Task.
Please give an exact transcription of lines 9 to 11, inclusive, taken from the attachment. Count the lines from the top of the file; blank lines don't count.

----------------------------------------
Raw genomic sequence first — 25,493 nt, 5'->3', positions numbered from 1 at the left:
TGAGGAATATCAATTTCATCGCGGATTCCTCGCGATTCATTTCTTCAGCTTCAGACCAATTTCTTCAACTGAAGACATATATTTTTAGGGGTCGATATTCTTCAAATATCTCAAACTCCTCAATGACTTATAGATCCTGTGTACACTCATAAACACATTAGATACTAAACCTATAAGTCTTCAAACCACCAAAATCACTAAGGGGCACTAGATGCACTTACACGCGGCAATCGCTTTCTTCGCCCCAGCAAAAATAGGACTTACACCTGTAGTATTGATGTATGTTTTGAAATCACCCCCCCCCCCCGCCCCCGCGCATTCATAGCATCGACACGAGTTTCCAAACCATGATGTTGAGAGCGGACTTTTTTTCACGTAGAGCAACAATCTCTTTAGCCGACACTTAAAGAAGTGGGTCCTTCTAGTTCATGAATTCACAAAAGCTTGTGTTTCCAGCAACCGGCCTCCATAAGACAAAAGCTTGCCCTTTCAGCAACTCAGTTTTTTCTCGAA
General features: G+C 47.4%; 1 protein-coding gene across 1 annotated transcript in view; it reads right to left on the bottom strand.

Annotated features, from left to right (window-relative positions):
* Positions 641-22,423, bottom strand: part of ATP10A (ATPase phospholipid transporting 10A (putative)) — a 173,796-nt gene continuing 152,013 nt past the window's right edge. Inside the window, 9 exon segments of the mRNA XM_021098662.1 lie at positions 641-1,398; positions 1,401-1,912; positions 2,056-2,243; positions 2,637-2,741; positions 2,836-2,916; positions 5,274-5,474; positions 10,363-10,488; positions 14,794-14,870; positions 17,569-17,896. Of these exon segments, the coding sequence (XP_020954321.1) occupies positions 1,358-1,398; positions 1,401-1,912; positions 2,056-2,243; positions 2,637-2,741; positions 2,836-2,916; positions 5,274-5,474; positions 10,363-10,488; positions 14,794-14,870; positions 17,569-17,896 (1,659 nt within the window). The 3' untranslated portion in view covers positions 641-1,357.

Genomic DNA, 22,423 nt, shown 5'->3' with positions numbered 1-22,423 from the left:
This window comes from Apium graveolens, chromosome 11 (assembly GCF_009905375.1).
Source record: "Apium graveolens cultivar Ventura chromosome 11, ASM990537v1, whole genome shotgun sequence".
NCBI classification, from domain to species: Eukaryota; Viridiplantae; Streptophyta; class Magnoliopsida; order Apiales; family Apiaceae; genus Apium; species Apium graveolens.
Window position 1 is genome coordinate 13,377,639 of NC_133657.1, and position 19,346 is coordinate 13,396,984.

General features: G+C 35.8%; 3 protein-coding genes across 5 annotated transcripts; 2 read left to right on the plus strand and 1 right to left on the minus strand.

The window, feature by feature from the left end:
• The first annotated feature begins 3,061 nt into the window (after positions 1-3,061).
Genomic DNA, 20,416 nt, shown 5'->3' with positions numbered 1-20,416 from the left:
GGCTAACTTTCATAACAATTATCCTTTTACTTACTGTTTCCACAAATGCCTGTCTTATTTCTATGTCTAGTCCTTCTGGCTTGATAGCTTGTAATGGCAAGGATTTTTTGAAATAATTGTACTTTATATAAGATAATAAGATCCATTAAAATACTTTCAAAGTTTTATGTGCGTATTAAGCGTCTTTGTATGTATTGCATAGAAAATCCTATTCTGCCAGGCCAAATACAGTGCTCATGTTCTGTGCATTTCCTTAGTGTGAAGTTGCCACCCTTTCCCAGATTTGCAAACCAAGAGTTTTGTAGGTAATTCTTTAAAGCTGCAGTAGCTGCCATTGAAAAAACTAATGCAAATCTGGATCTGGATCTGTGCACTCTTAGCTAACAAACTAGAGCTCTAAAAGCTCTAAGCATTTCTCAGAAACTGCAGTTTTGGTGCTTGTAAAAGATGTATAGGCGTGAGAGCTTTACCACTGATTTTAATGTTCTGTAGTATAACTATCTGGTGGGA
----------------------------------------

NCBI classification, from domain to species: Eukaryota; Viridiplantae; Streptophyta; class Magnoliopsida; order Apiales; family Apiaceae; genus Apium; species Apium graveolens.
Window position 1 is genome coordinate 13,377,639 of NC_133657.1, and position 19,346 is coordinate 13,396,984.

General features: G+C 35.8%; 3 protein-coding genes across 5 annotated transcripts; 2 read left to right on the plus strand and 1 right to left on the minus strand.